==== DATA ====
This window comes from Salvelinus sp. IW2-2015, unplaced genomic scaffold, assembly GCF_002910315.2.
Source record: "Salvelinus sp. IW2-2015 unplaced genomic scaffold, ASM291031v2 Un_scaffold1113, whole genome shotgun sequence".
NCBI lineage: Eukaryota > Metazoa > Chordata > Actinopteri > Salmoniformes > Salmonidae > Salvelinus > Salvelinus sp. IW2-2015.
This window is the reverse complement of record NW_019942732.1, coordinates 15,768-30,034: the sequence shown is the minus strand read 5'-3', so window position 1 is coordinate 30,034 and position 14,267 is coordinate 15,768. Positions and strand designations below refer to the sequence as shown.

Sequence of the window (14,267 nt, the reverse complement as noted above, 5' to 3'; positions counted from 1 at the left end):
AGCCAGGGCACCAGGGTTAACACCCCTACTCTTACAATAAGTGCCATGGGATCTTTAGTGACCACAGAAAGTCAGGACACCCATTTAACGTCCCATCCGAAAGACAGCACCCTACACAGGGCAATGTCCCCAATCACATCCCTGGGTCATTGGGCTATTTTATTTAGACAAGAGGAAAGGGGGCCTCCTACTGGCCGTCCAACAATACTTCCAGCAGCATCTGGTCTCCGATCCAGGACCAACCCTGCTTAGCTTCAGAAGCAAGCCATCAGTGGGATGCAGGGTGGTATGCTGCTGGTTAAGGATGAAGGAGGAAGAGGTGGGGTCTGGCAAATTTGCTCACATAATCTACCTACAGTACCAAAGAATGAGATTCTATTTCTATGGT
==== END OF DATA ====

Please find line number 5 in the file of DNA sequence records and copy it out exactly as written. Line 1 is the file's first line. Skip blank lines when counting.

Sequence of the window (14,267 nt, the reverse complement as noted above, 5' to 3'; positions counted from 1 at the left end):